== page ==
In the 24 September 2001 edition of the New Statesman, John Gray wrote that “The Enlightenment thinking that found expression int he era of globalisation will not be much use in its dangerous aftermath. Even Hobbes cannot tell us how to deal with fundamentalist warriors who choose certain death in order to humble their enemies” (p.27).
Now this always struck me as a weird verdict, as of all the classic works of political philosophy, Leviathan seems to be obviously the one most concerned with the dangers to peace and security posed by religious fanatics, both to themselves and to other people. Throughout the book, therefore, Hobbes develops various strategies both for undermining the characteristic arguments that religious extremists make (e.g., the chapter on martyrs) and for making them appear ridiculous (e.g., the opinion that those who claim they have their own conversations with God are possessed of a “vile and unmanly disposition”). (Leviathan is also, of course, the funniest classic of political philosophy, by quite a long way, and we make a mistake when, as with the game theorists’ interpretations of Hobbes, we choose to ignore the rhetoric and the wit of the text in order to make our way through to what we might think is the meat of the analytical arguments.)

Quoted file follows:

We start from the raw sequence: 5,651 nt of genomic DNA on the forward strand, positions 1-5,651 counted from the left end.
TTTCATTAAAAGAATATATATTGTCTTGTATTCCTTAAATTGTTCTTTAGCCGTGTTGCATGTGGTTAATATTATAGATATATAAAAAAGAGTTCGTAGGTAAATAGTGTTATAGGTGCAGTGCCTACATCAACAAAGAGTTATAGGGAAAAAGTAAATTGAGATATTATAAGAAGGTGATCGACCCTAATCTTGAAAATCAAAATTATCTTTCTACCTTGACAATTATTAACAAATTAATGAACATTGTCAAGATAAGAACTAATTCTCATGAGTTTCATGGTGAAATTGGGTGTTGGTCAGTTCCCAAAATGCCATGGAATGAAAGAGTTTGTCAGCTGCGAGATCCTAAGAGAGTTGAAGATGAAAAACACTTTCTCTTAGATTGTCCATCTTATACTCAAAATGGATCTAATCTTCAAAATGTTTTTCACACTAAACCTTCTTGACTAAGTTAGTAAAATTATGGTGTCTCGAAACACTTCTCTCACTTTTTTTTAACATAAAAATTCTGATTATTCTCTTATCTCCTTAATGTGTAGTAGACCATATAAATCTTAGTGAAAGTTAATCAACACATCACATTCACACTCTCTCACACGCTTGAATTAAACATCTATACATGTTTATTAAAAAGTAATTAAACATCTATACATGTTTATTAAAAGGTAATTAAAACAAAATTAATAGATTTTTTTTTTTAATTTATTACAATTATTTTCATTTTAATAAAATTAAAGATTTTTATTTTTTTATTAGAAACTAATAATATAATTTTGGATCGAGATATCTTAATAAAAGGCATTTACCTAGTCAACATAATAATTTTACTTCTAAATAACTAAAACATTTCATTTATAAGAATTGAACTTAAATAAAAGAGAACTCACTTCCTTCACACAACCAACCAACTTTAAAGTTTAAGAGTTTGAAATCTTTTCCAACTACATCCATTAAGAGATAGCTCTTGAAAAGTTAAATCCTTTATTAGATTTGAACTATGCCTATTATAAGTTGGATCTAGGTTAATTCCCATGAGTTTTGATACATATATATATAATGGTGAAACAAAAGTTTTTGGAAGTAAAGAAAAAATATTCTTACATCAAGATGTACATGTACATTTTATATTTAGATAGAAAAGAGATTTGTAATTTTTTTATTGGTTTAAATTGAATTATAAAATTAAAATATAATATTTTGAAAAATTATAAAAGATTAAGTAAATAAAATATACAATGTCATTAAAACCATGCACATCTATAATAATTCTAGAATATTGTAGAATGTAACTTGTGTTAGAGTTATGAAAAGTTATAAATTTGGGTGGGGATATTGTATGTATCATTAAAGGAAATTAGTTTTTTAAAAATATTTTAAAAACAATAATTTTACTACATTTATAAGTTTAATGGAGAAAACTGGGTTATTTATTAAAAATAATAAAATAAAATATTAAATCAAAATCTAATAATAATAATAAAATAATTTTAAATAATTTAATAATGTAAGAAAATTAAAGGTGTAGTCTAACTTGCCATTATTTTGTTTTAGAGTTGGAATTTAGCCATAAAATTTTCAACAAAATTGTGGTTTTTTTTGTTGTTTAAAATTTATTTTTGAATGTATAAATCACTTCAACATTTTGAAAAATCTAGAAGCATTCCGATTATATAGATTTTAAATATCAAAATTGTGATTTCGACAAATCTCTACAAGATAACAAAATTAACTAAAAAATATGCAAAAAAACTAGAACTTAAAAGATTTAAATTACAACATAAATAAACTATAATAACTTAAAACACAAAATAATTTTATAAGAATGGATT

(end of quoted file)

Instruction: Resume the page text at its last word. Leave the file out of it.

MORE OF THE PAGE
Someone else clearly shares a version of my opinion, anyway, as one of the few good political theory websites out there is American Leviathan, whose highlight is the gallery of soundclips from Hobbes experts around the world (including John Gray!, also Noel Malcolm, Quentin Skinner, Michael Hardt, Richard Tuck, etc.).
(Thanks to JMcD for drawing this to my attention.)